As an only child, I grew up in a small family. My parents both passed away when I was a young adult and my last close relative passed away when I was 40. I was married for a few years and have a son, daughter-in-law and 2 grandchildren – still a pretty small family.

Because my family is small, I’ve always had a few friends and I tend to keep them a long time. I’ve been friends with my three sets of closest friends (two couples, one single) for nearly 30 years. One of the great things about longtime friendships is there is no need to tell backstories – they already know; they lived it with me and I with them.

Early on in my “friend journey”, I used to think you had to have a lot of friends and then someone pointed out to me that Jesus only had twelve friends – His disciples. So a definition might be in order – Webster says that a friend is “a person whom one knows and with whom one has a bond of mutual affection, typically exclusive of sexual or family relations.” Following this definition, Jesus had three close friends – Peter, James and John. I may have a lot of acquaintances, but close friends are often hard to find.

My friends are people with whom I share life even though we all live miles from each other (FL, D.C., AL and SC). All my friends know each other, and we share mutual interests, etc. I’m certain that my friends would do whatever was necessary to help me if I needed them. The reverse is also true; I would do anything possible to help them.

You might be wondering what this might have to do with leadership. At Lead Like Jesus we talk about trusted truth tellers. People who are in our life who will tell us the truth about ourselves, our attitudes, our decisions, etc. and will ask us important questions to be sure we are certain of our direction. My three sets of friends are just that.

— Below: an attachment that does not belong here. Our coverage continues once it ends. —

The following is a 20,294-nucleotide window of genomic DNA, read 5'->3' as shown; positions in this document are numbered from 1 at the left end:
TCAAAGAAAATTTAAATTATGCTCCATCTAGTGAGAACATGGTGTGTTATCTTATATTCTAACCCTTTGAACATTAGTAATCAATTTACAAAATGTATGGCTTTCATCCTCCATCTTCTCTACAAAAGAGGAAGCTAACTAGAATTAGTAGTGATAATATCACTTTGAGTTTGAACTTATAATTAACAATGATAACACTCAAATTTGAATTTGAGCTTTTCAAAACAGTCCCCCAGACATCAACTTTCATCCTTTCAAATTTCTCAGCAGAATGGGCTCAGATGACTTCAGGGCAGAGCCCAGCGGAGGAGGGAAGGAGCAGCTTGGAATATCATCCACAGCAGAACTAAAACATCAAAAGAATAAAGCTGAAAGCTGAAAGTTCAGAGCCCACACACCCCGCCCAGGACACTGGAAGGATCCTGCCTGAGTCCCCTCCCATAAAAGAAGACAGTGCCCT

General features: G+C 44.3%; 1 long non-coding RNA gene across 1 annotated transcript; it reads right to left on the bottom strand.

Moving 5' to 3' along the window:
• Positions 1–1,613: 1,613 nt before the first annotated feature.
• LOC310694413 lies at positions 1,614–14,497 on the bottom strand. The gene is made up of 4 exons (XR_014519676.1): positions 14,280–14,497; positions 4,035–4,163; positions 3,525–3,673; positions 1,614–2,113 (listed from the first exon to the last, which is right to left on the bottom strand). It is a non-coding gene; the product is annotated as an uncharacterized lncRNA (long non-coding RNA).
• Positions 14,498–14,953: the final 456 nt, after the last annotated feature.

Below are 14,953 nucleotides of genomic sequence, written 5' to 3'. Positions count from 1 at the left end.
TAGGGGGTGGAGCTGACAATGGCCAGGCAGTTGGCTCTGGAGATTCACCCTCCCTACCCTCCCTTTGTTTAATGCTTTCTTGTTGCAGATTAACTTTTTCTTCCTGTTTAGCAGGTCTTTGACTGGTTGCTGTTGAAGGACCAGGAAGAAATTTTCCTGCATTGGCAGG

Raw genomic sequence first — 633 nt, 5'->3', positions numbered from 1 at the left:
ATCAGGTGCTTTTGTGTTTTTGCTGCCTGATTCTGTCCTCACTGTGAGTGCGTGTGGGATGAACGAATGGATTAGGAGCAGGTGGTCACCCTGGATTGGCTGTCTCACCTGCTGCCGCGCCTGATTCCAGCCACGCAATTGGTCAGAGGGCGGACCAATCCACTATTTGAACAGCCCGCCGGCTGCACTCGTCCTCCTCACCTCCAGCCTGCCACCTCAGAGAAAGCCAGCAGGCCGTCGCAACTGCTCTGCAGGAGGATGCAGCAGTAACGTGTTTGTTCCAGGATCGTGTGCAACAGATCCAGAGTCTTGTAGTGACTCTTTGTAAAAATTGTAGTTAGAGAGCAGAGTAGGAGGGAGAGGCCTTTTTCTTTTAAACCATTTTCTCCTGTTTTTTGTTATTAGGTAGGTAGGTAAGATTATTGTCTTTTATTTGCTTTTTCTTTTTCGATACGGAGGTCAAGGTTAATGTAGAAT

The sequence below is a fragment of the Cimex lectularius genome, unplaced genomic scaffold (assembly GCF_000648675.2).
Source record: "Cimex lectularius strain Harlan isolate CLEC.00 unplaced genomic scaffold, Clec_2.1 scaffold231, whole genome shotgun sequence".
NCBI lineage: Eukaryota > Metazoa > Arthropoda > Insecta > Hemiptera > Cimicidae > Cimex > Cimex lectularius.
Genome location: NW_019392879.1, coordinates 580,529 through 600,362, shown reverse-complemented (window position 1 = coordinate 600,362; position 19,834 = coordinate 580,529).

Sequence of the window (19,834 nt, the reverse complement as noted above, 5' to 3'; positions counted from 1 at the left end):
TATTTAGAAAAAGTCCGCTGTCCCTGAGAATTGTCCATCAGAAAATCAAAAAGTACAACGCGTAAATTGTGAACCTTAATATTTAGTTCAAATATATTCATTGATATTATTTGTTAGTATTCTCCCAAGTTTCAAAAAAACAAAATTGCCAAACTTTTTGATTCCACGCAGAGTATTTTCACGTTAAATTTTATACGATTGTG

Hebrews 10:24 reminds us, “And let us consider how we may spur one another one toward love and good needs.” A perfect example of a truth teller.

Both Matthew (16:23) and Mark (8:33) tell the same story about an important conversation Jesus had with His friend, Peter, who had just disagreed with Jesus about coming events. Jesus replied “Get behind me, Satan! You are a stumbling block to me; you do not have in mind the concerns of God but merely human concerns.” To our ears and thinking, this sounds harsh, but these words come near the end of Jesus’ ministry and Peter wanted to hinder Jesus’ work. A trusted truth teller (Jesus) was able to speak truth to His friend, Peter, even though the words appear sharp and uncaring. Remember, however, that Peter often opened mouth and inserted foot on a regular basis.

Sometimes “speaking the truth in love (Ephesians 4:15)” means that a strong emphasis is needed to spur someone on to good deeds. This should be applied in the workplace, with family and with close friends. We may all need, from time to time, a strong reminder to stay focused on the main thing and not get distracted from our purpose. Ecclesiastes 4:12, says, “Though one may be overpowered, two can defend themselves. A cord of three strands is not quickly broken.”

What about you? Who are the trusted truth tellers in your life? What are you doing to cultivate them? Or are potential truth tellers concerned that you might not receive their information well, so they refrain from speaking?

Who are the trusted truth tellers in your life?

It could be that your first step in seeking truth tellers is to examine your own heart. King David in Psalm 139 prayed, “Search me, God, and know my heart; test me and know my anxious thoughts. See if there is any offensive way in me, and lead me in the way everlasting” (v.23-24). Once our hearts are right, seeking out others to speak truth to us becomes easier.

The great news is that, according to Proverbs 18:24, “…there is a friend who sticks closer than a brother.” The Lord Jesus is waiting for you to ask. “Seek the Lord while he may be found; call on him while he is near.”

What are you waiting on??

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Karen McGuire

Karen McGuire came to Lead Like Jesus in February 2004 following the first Lead Like Jesus Celebration in Birmingham, Alabama, in November 2003, where she served as the volunteer coordinator. She comes with vast experience in local church ministry and denominational work and has been instrumental in the formation of several successful nonprofit ventures, including two churches, a seminary, a medical missions organization, and a welfare-to-work program. Karen served on several church staffs, held many volunteer positions in her local church, and is a Bible study teacher and seminar and retreat leader. She has one son and two young adult granddaughters.

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